If you’ve fallen into the leatherworking ASMR TikTok vortex, you might be thinking about getting into the craft yourself. After all, leather is just very expensive paper, right? Just cut it up, glue it together, and voilá! You have a nice wallet you can brag to your friends about. What more is there to it?
A lot, actually, which is why getting started can feel a bit overwhelming. Worry not—whether your first attempt is a notebook cover or some fringey pair of chaps, we’ve collected all the basics you’ll need to know.
Pick a project, any project. (It’ll be ugly and that’s fine.)
It sounds obvious, but before you buy anything, think about what you want to make. Logic dictates going for something simple, like a dog collar, a wallet, a card-holder, or even a keychain strap. But if you want to shoot for the stars, experts recommend otherwise.
“If you have something you dream of making, go for it,” says Justin Hagan, founder of Gold Bark Leather and Restwell goods. “The first project I made was a purse for my spouse. It turned out really ugly—it ended up lumpy and the rivets were completely smashed, but I don’t regret doing it.”
If that sounds too scary, Rachel Corry, author of The Sandalmaking Workshop and founder of Rachel Sees Snail Shoes in Portland, Oregon, recommends you start by modifying something you already love. Try fixing a backpack or making a simplified version of your wallet.
“Make it a little bit different, and a little bit better. This way you don’t have a million design issues to solve,” she says.
As with any other craft, there’s a learning curve to leatherworking. As easy as TikTok videos can make it seem, you’ll need to manage your expectations and make peace with the fact that your first project will most likely look like crap. And that’s totally ok.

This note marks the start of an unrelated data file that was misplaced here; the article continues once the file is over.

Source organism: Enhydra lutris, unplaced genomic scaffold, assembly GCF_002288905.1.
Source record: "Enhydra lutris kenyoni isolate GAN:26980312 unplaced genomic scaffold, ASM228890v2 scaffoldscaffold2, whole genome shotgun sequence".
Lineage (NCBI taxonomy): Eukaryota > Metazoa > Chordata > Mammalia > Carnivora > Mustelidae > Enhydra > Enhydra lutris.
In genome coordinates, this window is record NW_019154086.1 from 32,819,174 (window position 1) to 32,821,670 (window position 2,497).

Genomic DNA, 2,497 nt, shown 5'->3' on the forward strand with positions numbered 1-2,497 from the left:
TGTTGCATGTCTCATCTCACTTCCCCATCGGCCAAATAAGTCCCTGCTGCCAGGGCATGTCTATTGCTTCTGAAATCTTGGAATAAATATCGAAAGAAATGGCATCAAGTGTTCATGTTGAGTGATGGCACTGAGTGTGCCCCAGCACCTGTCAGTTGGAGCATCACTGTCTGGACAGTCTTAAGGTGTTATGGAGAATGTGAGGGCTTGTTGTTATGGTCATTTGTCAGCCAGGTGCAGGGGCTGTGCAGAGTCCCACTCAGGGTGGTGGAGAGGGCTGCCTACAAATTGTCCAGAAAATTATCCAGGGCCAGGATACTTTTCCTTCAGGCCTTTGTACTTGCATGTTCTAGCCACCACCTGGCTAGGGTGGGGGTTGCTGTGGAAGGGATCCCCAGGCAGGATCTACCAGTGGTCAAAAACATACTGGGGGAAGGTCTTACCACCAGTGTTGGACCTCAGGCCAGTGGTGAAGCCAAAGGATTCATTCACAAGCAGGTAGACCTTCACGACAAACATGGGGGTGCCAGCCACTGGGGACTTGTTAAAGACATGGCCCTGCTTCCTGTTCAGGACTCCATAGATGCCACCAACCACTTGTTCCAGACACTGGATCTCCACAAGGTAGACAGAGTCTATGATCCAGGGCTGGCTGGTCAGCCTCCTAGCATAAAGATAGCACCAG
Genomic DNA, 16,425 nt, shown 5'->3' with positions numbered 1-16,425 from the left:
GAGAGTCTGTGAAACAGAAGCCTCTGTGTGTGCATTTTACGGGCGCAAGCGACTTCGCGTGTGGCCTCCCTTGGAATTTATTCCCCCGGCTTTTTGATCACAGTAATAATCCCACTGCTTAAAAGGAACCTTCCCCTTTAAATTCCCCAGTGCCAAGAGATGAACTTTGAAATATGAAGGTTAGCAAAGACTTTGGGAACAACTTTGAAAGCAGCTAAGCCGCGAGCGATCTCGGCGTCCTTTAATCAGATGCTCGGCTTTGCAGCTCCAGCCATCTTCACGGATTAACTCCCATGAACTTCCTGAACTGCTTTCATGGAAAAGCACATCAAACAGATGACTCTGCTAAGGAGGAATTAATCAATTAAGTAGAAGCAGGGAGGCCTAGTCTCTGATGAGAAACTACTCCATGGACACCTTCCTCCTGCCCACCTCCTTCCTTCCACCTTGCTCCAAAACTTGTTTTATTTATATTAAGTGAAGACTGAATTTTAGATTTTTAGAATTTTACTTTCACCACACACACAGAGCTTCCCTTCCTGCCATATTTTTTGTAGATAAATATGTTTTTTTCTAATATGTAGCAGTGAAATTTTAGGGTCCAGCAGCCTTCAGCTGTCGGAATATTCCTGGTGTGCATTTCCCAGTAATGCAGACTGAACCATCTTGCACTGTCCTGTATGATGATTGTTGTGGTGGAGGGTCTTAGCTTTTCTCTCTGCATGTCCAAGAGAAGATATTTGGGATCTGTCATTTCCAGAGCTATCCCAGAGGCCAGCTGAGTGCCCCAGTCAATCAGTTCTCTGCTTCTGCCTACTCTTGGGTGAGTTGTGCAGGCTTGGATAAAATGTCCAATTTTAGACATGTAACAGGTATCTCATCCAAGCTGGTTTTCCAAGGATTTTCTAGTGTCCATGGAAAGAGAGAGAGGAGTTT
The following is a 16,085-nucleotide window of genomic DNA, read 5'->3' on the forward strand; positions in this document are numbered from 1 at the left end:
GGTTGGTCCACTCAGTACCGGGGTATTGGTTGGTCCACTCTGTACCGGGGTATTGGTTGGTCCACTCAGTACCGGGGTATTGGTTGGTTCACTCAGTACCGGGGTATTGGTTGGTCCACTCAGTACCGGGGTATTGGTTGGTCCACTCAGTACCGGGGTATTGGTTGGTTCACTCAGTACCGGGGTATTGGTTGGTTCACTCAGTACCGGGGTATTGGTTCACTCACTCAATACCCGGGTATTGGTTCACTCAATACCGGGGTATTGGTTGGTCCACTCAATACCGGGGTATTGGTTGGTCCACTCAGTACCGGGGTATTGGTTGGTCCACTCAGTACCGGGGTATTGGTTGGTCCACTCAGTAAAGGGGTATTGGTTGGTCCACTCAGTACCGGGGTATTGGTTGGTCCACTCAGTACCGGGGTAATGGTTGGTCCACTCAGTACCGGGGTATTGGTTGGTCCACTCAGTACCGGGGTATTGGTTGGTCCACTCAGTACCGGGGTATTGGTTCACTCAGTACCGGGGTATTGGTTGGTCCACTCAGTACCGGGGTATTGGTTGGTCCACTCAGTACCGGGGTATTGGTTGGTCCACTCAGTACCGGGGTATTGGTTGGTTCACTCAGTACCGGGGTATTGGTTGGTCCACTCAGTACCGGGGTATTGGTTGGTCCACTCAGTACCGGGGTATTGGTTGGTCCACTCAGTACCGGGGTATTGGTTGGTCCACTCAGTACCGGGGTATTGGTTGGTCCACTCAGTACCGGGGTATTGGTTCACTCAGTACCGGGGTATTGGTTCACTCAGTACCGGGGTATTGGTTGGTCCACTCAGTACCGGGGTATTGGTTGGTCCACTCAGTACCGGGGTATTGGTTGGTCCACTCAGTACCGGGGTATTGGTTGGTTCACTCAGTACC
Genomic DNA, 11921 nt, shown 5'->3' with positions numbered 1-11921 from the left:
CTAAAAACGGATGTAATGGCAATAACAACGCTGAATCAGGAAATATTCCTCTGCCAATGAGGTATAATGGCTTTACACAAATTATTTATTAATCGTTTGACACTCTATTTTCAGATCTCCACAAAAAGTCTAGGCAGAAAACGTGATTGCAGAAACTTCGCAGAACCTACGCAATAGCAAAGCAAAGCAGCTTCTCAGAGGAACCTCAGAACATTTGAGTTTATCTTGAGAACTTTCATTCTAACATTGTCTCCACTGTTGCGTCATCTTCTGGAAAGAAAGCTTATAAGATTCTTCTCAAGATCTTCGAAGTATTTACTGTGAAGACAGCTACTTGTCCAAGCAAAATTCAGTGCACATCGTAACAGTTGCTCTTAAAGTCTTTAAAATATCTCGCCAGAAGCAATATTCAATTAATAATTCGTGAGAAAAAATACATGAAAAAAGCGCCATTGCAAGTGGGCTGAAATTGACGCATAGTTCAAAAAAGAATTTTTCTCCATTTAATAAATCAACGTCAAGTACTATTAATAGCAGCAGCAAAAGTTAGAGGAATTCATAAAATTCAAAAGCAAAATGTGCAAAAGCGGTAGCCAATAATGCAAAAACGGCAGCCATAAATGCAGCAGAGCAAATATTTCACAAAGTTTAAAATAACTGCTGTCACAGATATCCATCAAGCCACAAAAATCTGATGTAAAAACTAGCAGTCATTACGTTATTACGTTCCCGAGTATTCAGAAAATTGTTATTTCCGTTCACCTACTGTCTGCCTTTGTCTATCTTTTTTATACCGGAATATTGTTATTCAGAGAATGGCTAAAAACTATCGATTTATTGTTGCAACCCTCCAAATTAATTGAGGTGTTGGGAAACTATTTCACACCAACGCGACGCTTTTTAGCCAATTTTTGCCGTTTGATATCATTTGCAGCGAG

“I still make ugly leather goods,” Hagan says. “Different leathers and different designs take time to figure out.”
Get some tools
Google “leatherworking tools” and you may find yourself lost in an endless list of awl blades, chisels, mallets, edgers, groovers, and knives—all with different sizes, qualities, and price tags. It can be intimidating, but some of those tools are designed for highly specific, advanced techniques that you likely won’t use as a newbie anyway.
Stick to the basics and get a toolbox that includes a good utility knife or rotary cutter, a diamond chisel, a scratch awl, needles, and thread. Complete your set with a cutting mat, metal rulers and squares, some sponges, and a rubber or wooden hammer—any other type of hammer can damage the leather. Hagan also suggests other supplies such as canvas cloth, sandpaper, dye, finish, and glue, though the types of each you’ll need will depend on the specific project you’re making.
There are several retailers online you can check out. Tandy is one of the big ones, but you can also consider Weaver Leather Supply. If you want something a little more professional, head to Barry King Tools. Of course, Amazon also carries a wide range of leatherworking tools, so you can browse there as well.
When it comes to prices, it’s better to start with implements that are basic but still of good quality, so don’t splurge on the best awl blade yet. As you start taking on more difficult projects, you’ll grow out of your beginner tools and learn exactly where you need to invest.
Learn (and practice) basic skills
You’ve definitely done some cutting and gluing in your lifetime. Needless to say, cutting and gluing animal skin is quite different. There are wonderful sources of knowledge for all things leather where you can pick up these and other more advanced skills.